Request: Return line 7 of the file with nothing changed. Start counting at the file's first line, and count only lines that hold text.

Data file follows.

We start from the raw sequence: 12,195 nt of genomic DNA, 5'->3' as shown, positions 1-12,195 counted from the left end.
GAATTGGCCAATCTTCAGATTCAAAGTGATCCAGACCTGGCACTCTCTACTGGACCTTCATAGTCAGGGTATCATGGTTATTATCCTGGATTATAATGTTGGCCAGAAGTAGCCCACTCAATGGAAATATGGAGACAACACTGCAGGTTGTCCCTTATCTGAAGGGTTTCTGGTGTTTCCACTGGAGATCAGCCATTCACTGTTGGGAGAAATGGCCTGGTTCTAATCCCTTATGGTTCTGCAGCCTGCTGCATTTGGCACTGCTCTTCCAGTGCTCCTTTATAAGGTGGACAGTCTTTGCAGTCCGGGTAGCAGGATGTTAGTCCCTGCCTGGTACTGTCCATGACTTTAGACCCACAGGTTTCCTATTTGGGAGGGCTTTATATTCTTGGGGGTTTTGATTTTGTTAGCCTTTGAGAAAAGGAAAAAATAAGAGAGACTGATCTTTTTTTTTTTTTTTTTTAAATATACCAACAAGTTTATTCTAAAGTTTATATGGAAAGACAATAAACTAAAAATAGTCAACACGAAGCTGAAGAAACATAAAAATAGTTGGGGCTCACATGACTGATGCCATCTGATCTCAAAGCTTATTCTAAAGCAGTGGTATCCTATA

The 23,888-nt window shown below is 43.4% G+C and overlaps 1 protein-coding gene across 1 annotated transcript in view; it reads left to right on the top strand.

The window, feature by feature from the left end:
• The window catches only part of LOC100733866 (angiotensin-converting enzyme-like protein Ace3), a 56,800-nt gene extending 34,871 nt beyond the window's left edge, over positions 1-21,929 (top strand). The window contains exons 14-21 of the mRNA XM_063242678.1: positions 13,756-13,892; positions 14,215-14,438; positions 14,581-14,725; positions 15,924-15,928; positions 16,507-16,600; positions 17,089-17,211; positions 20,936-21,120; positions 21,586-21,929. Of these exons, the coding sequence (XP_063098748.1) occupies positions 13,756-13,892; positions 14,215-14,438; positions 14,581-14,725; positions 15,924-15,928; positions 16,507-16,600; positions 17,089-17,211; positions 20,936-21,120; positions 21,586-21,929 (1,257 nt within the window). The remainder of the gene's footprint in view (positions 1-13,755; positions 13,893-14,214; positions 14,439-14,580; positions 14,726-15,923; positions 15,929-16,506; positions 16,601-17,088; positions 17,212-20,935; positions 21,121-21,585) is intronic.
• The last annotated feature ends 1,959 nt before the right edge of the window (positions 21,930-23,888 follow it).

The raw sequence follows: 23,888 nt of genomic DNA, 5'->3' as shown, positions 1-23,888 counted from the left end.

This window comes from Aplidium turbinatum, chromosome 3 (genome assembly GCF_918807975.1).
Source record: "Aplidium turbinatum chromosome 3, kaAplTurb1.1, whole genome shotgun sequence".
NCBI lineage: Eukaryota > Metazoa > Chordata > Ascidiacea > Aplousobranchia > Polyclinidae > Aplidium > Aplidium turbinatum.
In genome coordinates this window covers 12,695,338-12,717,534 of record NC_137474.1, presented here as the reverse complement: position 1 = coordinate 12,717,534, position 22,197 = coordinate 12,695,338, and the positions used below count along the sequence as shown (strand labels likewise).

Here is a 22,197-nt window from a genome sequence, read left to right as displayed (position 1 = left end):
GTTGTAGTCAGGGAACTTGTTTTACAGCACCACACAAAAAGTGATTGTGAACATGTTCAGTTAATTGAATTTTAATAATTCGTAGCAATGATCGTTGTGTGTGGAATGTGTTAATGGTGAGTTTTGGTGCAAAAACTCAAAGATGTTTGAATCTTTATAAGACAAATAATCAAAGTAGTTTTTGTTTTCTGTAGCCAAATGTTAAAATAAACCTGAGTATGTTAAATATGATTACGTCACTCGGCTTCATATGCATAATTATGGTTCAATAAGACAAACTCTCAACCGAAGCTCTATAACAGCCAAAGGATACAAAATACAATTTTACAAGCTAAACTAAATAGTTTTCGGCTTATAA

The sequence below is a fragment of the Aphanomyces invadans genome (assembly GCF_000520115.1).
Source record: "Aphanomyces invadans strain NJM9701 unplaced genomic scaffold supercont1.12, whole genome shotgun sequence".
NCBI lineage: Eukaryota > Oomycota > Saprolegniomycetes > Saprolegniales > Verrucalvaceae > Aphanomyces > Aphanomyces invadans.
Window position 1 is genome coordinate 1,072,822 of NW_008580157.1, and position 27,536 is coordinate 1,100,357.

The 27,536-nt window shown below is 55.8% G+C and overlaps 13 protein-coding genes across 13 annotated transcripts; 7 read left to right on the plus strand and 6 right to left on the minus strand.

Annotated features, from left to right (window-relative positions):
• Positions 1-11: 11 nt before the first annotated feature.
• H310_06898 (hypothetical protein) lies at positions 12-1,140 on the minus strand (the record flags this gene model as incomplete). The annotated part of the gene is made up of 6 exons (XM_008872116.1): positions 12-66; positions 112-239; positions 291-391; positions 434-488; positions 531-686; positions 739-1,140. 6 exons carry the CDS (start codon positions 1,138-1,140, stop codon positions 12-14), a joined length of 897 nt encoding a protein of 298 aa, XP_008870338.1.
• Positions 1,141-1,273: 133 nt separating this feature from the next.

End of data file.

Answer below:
The raw sequence follows: 23,888 nt of genomic DNA, 5'->3' as shown, positions 1-23,888 counted from the left end.